Media can (and should) use this time to share useful and positive information and help bridge any communication gap between the people and the administration.
Change in Political Outlooks: This crisis has revealed the real face of political leaders across the world. It has helped people differentiate between good, efficient leaders/governments from the bad, inefficient ones.
People are eventually finding out which leaders are worth choosing since some leaders have shown true leadership in this time of crisis.
People are realizing that political leaders’ actions can have powerful effects on citizens, corporations, institutions and even other countries.
Voters can utilize this time to reflect on their choices for the future elections for their country/state/local body.
Developmental Impact: The time is testing us but it is also inspiring us to make developmental changes for more efficient systems in healthcare, governance, technology and other domains.
As nations, hopefully, our “wasted” defence budgets shall move to healthcare budgets.
Drugs development programs will evolve much better to handle future challenges.
Healthcare systems and medical researchers will be better prepared for any future viral outbreaks.
People, governments and businesses will now be more cautious to avoid actions that may lead to viral outbreaks/epidemics.
Innovators can and will use this opportunity to develop solutions/technologies that will address the economic and social challenges of lockdown.
Economic Evolution: While the economy is suffering from a recession that is likely to extend till the next year, we can use this time to rethink economic models.
This crisis has given an opportunity to the world to reinvent economic activities to suit the challenging times (e.g. more & more economic activities would go completely online).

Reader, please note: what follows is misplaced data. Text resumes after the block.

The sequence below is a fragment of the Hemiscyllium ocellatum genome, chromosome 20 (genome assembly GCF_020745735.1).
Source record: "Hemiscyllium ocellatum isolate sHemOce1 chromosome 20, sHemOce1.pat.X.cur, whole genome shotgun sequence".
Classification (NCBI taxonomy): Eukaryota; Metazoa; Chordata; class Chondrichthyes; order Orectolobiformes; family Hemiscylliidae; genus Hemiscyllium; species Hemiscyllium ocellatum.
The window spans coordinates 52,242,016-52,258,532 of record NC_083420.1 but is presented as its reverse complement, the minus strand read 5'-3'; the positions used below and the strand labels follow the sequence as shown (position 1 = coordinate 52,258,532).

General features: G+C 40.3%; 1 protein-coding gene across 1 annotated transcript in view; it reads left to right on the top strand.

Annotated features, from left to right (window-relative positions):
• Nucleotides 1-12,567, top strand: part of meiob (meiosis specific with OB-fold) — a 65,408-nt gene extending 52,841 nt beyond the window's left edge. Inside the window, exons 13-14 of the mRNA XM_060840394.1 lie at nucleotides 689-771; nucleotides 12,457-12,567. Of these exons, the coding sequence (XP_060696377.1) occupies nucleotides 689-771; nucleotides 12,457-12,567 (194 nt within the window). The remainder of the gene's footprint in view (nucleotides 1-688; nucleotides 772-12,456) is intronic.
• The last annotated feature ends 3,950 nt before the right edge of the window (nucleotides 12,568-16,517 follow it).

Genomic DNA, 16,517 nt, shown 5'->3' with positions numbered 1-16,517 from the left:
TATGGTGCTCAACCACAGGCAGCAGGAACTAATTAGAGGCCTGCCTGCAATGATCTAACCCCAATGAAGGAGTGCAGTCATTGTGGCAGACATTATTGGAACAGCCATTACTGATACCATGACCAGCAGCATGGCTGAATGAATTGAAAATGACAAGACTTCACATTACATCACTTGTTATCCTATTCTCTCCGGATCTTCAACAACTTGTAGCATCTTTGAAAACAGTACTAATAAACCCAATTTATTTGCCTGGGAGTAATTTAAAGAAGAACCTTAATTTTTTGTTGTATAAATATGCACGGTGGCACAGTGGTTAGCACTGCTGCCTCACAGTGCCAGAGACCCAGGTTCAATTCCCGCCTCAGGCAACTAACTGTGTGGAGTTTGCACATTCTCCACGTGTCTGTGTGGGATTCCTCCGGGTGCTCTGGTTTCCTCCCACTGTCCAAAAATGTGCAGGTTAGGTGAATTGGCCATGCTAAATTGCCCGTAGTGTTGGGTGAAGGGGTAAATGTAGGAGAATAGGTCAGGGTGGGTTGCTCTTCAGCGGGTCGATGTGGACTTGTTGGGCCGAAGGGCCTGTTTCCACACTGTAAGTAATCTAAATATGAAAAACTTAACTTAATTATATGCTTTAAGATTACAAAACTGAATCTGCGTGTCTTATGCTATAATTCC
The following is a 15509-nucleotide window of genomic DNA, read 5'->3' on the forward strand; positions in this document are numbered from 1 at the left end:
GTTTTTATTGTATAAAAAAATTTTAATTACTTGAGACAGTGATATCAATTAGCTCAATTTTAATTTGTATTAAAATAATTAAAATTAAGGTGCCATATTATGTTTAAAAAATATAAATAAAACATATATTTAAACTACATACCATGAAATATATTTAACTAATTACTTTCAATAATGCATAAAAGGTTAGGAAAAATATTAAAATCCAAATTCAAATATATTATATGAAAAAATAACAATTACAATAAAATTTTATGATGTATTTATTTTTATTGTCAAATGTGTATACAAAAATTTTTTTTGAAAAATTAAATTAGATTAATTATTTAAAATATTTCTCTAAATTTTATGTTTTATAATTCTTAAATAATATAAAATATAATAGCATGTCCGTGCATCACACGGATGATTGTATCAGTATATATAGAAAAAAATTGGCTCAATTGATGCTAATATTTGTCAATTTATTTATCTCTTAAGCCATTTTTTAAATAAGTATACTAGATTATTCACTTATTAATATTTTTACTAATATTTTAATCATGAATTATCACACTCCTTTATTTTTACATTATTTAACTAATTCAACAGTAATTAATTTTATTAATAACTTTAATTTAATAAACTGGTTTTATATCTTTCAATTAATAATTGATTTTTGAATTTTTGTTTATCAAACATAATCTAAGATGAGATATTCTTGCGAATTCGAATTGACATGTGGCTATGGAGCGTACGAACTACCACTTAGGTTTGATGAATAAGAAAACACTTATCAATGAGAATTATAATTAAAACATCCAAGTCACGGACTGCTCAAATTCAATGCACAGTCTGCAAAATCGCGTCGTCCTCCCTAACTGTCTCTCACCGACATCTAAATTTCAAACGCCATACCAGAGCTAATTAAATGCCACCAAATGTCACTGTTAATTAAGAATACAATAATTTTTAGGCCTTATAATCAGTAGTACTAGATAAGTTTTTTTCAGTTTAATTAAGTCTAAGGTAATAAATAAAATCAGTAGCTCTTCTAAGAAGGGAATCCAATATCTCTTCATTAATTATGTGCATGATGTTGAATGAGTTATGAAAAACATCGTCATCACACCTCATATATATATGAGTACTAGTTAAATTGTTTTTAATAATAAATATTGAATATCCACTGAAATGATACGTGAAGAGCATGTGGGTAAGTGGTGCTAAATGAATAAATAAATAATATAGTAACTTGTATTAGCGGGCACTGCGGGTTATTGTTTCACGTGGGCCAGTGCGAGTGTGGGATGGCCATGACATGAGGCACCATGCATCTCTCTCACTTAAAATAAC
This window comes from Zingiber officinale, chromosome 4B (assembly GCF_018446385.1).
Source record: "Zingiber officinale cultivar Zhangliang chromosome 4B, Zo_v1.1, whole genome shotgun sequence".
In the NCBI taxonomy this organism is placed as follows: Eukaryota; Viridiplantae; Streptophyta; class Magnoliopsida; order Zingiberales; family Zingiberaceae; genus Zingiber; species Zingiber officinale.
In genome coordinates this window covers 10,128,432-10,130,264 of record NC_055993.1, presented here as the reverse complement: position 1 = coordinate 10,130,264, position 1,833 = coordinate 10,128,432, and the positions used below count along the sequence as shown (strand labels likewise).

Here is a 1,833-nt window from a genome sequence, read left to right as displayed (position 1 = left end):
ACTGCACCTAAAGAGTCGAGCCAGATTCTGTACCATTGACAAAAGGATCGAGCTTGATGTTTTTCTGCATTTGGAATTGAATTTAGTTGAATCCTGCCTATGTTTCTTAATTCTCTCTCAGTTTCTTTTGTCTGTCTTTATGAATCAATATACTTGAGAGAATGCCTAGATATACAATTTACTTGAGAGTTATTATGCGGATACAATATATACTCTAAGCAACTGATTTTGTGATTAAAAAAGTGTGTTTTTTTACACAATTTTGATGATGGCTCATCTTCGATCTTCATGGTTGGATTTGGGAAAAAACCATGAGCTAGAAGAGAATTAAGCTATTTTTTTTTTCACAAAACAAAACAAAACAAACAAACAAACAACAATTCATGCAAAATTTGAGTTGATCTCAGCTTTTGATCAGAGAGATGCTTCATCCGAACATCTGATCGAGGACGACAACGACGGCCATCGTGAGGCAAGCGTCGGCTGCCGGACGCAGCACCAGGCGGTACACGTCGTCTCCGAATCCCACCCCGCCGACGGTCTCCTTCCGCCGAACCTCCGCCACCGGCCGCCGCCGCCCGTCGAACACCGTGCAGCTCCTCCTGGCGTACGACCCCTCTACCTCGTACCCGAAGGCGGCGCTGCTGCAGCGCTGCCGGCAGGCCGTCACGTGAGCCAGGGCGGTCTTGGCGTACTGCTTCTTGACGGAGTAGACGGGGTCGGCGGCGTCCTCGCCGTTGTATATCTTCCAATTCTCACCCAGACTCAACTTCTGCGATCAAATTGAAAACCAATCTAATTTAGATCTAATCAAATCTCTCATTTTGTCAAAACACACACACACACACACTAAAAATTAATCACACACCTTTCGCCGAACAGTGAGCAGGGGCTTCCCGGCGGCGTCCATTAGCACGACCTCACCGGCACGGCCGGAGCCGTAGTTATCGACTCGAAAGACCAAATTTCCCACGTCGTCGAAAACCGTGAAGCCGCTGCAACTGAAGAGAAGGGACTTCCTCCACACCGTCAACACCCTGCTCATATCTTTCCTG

It’s an appropriate time to begin a global and local transition to circular economy
WFH/remote work culture is already coming into force which can help to reduce a lot of excess spending on commuting and other infrastructure (reduces carbon footprint as well).
People shall begin prioritizing local businesses, supply chains, and agriculture produce more.
Spiritual Impact: While all aspects of life have been impacted by the coronavirus crisis, people’s spiritual domain isn’t untouched either.
People have stopped taking things for granted and have begun appreciating the beauty of smaller things in life.
There is a greater sense of solidarity among people all over the world to fight this crisis. The quote ‘We are in this together’ is growing popular on social media as it reflects the mood.
While the lockdown may have isolated people, it has given them a chance to introspect about their actions towards society and the planet as a whole.
The loss of life from this crisis has made people realize the transience of life. People will hopefully stop taking their own and other’s life for granted with this realization.
This should also help people practice more mindfulness in life (knowing that life is transient).
Adverse situations like these can break our backs but human grit is a powerful thing. People we will not only come out stronger but smarter as well. This time should be utilized for a deep introspection about where we want to be tomorrow and how we want the world to shape in the coming decades.